A Coincidence in the County Palatine? July 13, 2013Author: Beach Combing | in : Modern , trackback
***Dedicated to Borky who has greater faith in coincidences than Beach***
Chesterton has that beautiful line that ‘coincidences are spiritual puns’. Well, today’s post is to celebrate a rare and seemingly unassailable coincidence in the life of this blogger: as to the ‘pun’ part any solutions gratefully accepted – drbeachcombing AT yahoo DOT com. Should I go into the worsted trade? Buy more hedgehogs? Write a play? (That last one is not going to happen).
As always in the summer Beach has been researching with great enthusiasm and this year his research has involved, particularly, delving through the records for Lancashire, the County Palatine, where people speak funny. His interests have centered particularly on one very talented man from a north-western town whose name Beach will not write here but who was Catholic, conservative and a teacher. Said young man – highlighted in the piece above – also had interests in folklore at a date and in a form that was not normal. He appears in the article above with a piece that he wrote: and any regular reader of this blog will immediately understand Beach’s interest in this young man and anyone who knows modern universities and the perversities of Google will understand why Beach chooses not to actually write out his name. Anyway, Beach is obsessed with this individual and has spent many hours trying to chase him and his family down. Let’s just say that he repays study: July has been good.
Beneath this advert there is a second advert for an Art Exhibit in the same town. One of the patrons was a certain Leonard Clement who was actually from a nearby town. Leonard was a fascinating man with excellent genes. He was a self-made semi-millionaire, who lived at Forest Villa on the edge of Nelson. He had a reputation as a radical liberal, but in later life he crossed the lines to support the Tories. He was as many northern liberals a non-conformist, actually a Congregationalist. Most interesting of all, he was a teacher. He had taught himself science and through a series of scholarships got a degree later in life. He, then, taught locally and on a voluntary basis, making his actual money in the worsted trade. After his death in 1902 all the Union Jacks in Nelson flew at half mast (unusually over both the Conservative and the Liberal club). However, his real legacy was not in local politics, but, according to the paper, among those he had endeavoured to teach. His family won scholarships and two girls went off to university at a date when this was not common. His kids also regularly partook in the joke column in the local paper and family tradition says that every Sunday Leonard and his sprogs used to walk up to Pendle Hill (of witch fame).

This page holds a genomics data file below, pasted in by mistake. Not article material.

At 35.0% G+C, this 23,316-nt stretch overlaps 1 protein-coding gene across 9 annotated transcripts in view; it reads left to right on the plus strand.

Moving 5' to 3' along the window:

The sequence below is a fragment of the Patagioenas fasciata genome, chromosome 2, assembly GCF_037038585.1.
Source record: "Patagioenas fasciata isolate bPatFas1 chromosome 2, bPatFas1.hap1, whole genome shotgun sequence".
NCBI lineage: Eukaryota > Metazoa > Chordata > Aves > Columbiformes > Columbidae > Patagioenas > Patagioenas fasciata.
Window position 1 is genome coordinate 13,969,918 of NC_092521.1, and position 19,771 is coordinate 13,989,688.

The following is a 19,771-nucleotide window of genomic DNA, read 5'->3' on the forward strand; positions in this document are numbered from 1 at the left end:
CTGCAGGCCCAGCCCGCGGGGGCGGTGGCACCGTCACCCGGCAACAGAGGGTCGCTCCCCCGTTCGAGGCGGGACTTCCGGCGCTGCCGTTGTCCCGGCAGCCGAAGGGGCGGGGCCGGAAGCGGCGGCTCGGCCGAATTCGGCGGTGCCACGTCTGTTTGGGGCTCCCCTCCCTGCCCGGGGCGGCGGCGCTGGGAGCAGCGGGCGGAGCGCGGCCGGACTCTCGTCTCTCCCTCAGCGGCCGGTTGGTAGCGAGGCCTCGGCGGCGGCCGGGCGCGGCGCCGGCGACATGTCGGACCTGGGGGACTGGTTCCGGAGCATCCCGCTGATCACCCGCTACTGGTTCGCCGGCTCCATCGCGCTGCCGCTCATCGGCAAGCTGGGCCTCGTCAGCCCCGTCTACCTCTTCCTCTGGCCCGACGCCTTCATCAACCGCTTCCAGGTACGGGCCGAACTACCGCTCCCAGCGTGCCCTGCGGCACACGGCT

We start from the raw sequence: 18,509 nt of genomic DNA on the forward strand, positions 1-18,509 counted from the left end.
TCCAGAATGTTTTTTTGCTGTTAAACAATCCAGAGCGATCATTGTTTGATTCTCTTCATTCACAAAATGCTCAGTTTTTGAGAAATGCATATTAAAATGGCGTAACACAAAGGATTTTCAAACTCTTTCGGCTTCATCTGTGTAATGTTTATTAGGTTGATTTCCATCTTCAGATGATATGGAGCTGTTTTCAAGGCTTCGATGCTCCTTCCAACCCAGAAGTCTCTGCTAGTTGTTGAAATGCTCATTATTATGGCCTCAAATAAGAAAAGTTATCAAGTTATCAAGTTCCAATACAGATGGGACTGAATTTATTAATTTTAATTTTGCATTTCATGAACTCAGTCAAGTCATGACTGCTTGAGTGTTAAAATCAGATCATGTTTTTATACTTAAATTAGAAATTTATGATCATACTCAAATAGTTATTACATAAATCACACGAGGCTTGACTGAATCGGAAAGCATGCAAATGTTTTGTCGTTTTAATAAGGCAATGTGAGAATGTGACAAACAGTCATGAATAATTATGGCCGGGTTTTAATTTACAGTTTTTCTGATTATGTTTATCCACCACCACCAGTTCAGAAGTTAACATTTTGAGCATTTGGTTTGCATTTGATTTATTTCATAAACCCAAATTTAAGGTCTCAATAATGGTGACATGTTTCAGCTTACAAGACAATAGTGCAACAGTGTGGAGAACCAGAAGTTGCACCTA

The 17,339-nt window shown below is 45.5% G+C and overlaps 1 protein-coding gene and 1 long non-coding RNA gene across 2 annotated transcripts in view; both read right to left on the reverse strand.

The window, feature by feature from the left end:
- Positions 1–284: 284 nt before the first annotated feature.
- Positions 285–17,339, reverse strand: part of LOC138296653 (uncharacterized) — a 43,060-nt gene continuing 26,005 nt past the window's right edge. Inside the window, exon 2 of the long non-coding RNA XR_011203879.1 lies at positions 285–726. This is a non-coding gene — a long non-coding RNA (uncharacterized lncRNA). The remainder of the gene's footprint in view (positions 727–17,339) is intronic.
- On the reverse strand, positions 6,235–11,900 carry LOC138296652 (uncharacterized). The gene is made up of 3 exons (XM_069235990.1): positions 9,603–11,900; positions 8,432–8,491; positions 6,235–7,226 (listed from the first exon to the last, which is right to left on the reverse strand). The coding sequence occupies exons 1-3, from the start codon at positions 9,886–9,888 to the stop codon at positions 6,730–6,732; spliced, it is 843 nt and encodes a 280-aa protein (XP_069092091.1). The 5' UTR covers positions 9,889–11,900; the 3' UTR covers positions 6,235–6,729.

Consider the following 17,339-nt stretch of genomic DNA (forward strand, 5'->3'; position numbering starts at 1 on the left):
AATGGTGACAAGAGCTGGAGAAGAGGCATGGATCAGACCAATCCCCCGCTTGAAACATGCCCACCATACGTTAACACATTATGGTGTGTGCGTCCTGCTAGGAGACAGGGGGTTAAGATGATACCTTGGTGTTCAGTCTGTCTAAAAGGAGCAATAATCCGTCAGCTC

Beach says ‘family tradition’ because actually Leonard Clement is his great, great grandfather and some facts have been passed down. Now deep breath and furrowed brow. Isn’t it remarkable that two individuals who matter so much (well, to this blogger) should appear within an inch of each other in a nineteenth-century newspaper? They lived in adjacent towns. They belonged to different religious and political traditions. But they were both characters. It was inevitable, Beach supposes, that they would both be mentioned a very great deal in the newspapers of the time (they were) and sooner or later their names would come together: as it happened they both belonged to one literary society and were presumably in the same room from time to time. Perhaps Beach had some strange disposition to study the land of his ancestors? If so it was subconscious because until he saw the name ‘Clement’ he’d forgotten that he was in ‘that’ region. Though by another coincidence Beach was actually born in said town, even if it is not where his parents then lived. Perhaps the coincidence in the end is not such a fish slap in the face, but hell it feels good.
Here is another one with the name of the work written by the nameless young Catholic, conservative and Leonard again, this time dissolving things. We’re two inches apart now. Sorry for the solipicism. Tomorrow back to true bizarre history.